Roxy Theatre

153 W. 50th Street,
New York, NY 10020

Unfavorite 80 people favorited this theater

Showing 26 - 50 of 1,165 comments

Simon L. Saltzman
Simon L. Saltzman on October 23, 2017 at 5:27 pm

Bigjoe59, You need to purchase and read and memorize every word in “American Showman” by Ross Melnick, the story of Samuel “Roxy” Rothafel. In it you will see that the first years the theater concentrated on its lavish stage productions and booked often B product (but sometimes A move-overs from other first-run B'way houses)… mixed in with A. It wasn’t until after the British Gaumont relationship ended in the mid (during the Great Depression) to the late thirties that the theater then again played strictly A product mostly from TCF. The Roxy was strictly an A house until it closed.

bigjoe59 on October 23, 2017 at 4:59 pm


the often pined for Golden Age of Hollywood lasted from the beginning of the sound era to approx. the early 60s which is where my question comes in. it is my impression that during this roughly 34 year period Hollywood operated very much on the A movie and B movie production levels. so for someone who has a detailed knowledge of the Roxy’s bookings would you say the theater played as many B movies as A movies?

Simon L. Saltzman
Simon L. Saltzman on October 23, 2017 at 3:21 pm

The Roxy seating capacity was greatly reduced from 5,900 seats to less than 3,000 seats with the Loge completely closed because of poor sight lines. Only a portion of the orchestra and balcony was used with much of the proscenium and theater’s interior beauty and side walls covered up. The reserved seat engagement did poor business and did not encourage the production of another film in Cinemiracle.

vindanpar on October 23, 2017 at 10:31 am

So when Windjammer played here what was the seating configuration? Did they seriously reduce the number of seats? Did they curtain off entire areas at the sides and back of the orchestra and the balc to bring it into more of a Capitol or Strand layout for roadshow films?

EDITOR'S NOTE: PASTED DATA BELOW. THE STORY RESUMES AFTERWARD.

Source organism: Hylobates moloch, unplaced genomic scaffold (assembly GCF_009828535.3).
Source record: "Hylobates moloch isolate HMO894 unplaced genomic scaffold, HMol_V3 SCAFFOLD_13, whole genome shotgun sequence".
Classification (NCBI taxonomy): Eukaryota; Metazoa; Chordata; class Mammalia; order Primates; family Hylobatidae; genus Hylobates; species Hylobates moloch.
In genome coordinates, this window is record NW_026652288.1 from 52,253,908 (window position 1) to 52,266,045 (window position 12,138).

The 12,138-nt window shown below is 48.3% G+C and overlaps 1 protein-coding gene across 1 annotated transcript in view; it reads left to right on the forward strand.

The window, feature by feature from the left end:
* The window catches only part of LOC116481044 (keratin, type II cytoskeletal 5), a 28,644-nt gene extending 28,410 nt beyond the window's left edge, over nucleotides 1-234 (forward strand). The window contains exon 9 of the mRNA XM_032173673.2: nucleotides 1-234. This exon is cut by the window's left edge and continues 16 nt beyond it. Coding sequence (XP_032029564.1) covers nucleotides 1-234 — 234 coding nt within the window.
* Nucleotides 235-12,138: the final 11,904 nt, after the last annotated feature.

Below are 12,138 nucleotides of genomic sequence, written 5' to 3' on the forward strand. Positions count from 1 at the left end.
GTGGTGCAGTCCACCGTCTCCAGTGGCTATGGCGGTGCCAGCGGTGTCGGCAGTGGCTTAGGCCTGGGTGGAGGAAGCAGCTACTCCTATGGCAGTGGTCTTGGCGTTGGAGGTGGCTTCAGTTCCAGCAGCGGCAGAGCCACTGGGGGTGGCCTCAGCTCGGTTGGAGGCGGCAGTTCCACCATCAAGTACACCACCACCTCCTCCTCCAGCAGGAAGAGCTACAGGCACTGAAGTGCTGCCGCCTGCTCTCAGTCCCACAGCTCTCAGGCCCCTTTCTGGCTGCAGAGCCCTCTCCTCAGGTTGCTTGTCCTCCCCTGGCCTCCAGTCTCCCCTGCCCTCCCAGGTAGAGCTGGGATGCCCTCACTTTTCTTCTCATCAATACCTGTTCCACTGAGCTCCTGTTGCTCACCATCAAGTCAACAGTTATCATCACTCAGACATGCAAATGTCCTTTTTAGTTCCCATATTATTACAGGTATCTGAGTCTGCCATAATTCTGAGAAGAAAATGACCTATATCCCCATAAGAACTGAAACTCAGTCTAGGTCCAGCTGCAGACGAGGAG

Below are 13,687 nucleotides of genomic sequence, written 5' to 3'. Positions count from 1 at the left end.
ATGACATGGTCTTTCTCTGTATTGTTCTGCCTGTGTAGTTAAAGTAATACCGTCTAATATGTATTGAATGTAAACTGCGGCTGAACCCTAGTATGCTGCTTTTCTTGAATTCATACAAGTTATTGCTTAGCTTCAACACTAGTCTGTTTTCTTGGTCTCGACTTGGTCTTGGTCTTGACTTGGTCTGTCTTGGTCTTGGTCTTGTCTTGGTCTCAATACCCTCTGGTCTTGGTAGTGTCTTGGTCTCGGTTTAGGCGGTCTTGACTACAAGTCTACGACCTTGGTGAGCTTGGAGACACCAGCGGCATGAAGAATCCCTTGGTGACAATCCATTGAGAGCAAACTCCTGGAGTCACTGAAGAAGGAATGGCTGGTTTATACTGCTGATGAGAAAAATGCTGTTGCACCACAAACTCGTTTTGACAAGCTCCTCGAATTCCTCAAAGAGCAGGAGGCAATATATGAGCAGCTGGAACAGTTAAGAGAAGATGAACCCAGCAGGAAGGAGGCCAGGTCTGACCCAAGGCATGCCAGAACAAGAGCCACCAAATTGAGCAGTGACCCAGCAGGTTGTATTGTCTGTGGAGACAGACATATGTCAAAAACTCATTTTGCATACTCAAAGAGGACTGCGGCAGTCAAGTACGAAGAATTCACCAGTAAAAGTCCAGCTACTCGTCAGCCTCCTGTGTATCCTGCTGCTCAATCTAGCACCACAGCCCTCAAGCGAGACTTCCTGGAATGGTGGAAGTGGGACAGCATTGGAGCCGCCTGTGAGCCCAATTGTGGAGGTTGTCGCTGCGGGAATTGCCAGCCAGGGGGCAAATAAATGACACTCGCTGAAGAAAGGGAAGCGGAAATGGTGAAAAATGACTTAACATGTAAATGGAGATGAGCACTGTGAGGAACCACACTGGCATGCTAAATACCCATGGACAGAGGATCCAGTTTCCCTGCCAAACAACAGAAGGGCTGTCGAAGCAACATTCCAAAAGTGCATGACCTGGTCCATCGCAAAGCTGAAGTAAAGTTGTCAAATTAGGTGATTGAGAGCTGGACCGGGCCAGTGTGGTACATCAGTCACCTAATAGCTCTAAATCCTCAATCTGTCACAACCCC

Simon L. Saltzman
Simon L. Saltzman on October 23, 2017 at 9:39 am

During the first week only of the “All About Eve” patrons were not allowed to enter the auditorium during the film. There was a half hour break between shows with the stage show first and then the film. It was not a reserved seat engagement but patrons could purchase tickets in advance to specific shows. Patrons were not happy at that time to not be able to go in at any point. The policy did not work and the theater returned to its regular continuous shows policy. Business improved in the second week and the six week run was highly successful.

bigjoe59 on October 22, 2017 at 3:18 pm


to Comfortably Cool. the ad for the premiere opening of AAE was neat. did I misunderstand the ‘ ad? I got the impression from the info in the lower left hand that it was a reserved performance engagement.

alexbraid on October 21, 2017 at 6:58 am

Cole Porter’s song ‘You’re the Tops’ contains the line “ You’re the pants on a Roxy usher”.

Joseph on July 2, 2017 at 3:40 pm

Also the egyptian, and farewell to arms.

Joseph on July 2, 2017 at 3:35 pm

Only traditional roadshow was windjammer. However at certain periods in the roxy s history. Mezzanine seats were were reserved and available in advance. Special events like premieres had reserved seating. Souvenir programs were available for the robe, razor’s edge, all about eve, king and I, carousel, no business like show business, Lil Abner. Big circus and others.

bigjoe59 on July 2, 2017 at 2:50 pm


I always connect souvenir programs with roadshow engagements. to which did this theater ever hold a traditional roadshow engagement?

also were there any other BIG regular release films
that opened here that had souvenir programs.

vindanpar on June 25, 2017 at 12:33 pm

I feel lucky to have seen all their original productions back then. A level of genius that was awe inspiring. When Broadway was first for New Yorkers after which the tourists followed.

The Disneyfication of Times Square, the wiping away of all the great remainng movie theaters and the evening length theme park musicals are now for me heartbreaking.

MarkDHite on June 25, 2017 at 12:26 pm

Thanks. I’ll start looking around. I’m so jealous that you saw the original Follies! That’s awesome.

vindanpar on June 25, 2017 at 12:15 pm

There are so many places to read about his going there and the inspiration of that photo for both him and Harold Prince. I honestly couldn’t tell you as I’ve already read so many different books and articles. I was going to all the original productions of their musicals being very young at the time and I saw Follies twice which was everything they say it was. I went to the first Wed mat after the opening(it was Easter week ‘71. Bought my ticket that Monday going to see A New Leaf at the Music Hall) and it seems people left the theater in a kind of shock it was so momentous. I’ve never had any desire to see a revival.